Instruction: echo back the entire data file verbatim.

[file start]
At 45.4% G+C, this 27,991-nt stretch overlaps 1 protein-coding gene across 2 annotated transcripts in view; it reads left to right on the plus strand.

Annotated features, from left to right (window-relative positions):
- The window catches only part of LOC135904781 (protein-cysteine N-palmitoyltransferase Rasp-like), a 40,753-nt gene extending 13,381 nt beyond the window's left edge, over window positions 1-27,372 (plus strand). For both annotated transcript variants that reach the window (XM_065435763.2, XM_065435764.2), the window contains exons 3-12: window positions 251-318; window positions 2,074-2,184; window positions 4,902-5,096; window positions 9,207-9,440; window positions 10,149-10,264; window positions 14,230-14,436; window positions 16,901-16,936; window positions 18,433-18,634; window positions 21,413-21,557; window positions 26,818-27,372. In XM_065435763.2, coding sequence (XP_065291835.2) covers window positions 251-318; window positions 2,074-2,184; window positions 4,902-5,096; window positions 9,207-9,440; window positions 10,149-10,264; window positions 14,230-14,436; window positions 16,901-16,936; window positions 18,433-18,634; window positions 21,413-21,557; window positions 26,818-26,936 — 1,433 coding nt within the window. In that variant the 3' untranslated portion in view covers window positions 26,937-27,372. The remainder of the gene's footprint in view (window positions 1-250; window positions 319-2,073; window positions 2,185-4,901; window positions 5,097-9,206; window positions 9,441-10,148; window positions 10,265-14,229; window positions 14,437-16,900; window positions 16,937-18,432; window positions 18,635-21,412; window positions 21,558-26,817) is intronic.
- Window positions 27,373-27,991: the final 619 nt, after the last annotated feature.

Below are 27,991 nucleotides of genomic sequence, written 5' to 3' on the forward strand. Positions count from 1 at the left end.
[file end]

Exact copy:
At 45.4% G+C, this 27,991-nt stretch overlaps 1 protein-coding gene across 2 annotated transcripts in view; it reads left to right on the plus strand.

Annotated features, from left to right (window-relative positions):
- The window catches only part of LOC135904781 (protein-cysteine N-palmitoyltransferase Rasp-like), a 40,753-nt gene extending 13,381 nt beyond the window's left edge, over window positions 1-27,372 (plus strand). For both annotated transcript variants that reach the window (XM_065435763.2, XM_065435764.2), the window contains exons 3-12: window positions 251-318; window positions 2,074-2,184; window positions 4,902-5,096; window positions 9,207-9,440; window positions 10,149-10,264; window positions 14,230-14,436; window positions 16,901-16,936; window positions 18,433-18,634; window positions 21,413-21,557; window positions 26,818-27,372. In XM_065435763.2, coding sequence (XP_065291835.2) covers window positions 251-318; window positions 2,074-2,184; window positions 4,902-5,096; window positions 9,207-9,440; window positions 10,149-10,264; window positions 14,230-14,436; window positions 16,901-16,936; window positions 18,433-18,634; window positions 21,413-21,557; window positions 26,818-26,936 — 1,433 coding nt within the window. In that variant the 3' untranslated portion in view covers window positions 26,937-27,372. The remainder of the gene's footprint in view (window positions 1-250; window positions 319-2,073; window positions 2,185-4,901; window positions 5,097-9,206; window positions 9,441-10,148; window positions 10,265-14,229; window positions 14,437-16,900; window positions 16,937-18,432; window positions 18,635-21,412; window positions 21,558-26,817) is intronic.
- Window positions 27,373-27,991: the final 619 nt, after the last annotated feature.

Below are 27,991 nucleotides of genomic sequence, written 5' to 3' on the forward strand. Positions count from 1 at the left end.